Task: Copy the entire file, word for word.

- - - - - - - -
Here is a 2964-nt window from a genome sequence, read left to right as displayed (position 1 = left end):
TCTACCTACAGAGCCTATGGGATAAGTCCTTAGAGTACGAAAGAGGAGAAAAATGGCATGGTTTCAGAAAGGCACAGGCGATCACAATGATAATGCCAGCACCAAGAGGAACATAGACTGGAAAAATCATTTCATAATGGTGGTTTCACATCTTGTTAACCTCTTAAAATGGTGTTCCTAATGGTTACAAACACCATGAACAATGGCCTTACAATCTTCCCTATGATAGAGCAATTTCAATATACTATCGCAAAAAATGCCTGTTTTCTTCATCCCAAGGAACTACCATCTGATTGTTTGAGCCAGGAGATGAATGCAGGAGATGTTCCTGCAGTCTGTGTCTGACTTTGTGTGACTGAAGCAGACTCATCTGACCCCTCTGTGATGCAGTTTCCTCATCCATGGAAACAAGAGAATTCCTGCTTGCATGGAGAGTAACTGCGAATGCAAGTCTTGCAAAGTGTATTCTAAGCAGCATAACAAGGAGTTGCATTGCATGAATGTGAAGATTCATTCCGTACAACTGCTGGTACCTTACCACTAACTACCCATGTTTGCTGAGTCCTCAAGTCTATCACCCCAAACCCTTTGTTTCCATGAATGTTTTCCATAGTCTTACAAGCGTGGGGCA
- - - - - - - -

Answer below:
Here is a 2964-nt window from a genome sequence, read left to right as displayed (position 1 = left end):
TCTACCTACAGAGCCTATGGGATAAGTCCTTAGAGTACGAAAGAGGAGAAAAATGGCATGGTTTCAGAAAGGCACAGGCGATCACAATGATAATGCCAGCACCAAGAGGAACATAGACTGGAAAAATCATTTCATAATGGTGGTTTCACATCTTGTTAACCTCTTAAAATGGTGTTCCTAATGGTTACAAACACCATGAACAATGGCCTTACAATCTTCCCTATGATAGAGCAATTTCAATATACTATCGCAAAAAATGCCTGTTTTCTTCATCCCAAGGAACTACCATCTGATTGTTTGAGCCAGGAGATGAATGCAGGAGATGTTCCTGCAGTCTGTGTCTGACTTTGTGTGACTGAAGCAGACTCATCTGACCCCTCTGTGATGCAGTTTCCTCATCCATGGAAACAAGAGAATTCCTGCTTGCATGGAGAGTAACTGCGAATGCAAGTCTTGCAAAGTGTATTCTAAGCAGCATAACAAGGAGTTGCATTGCATGAATGTGAAGATTCATTCCGTACAACTGCTGGTACCTTACCACTAACTACCCATGTTTGCTGAGTCCTCAAGTCTATCACCCCAAACCCTTTGTTTCCATGAATGTTTTCCATAGTCTTACAAGCGTGGGGCA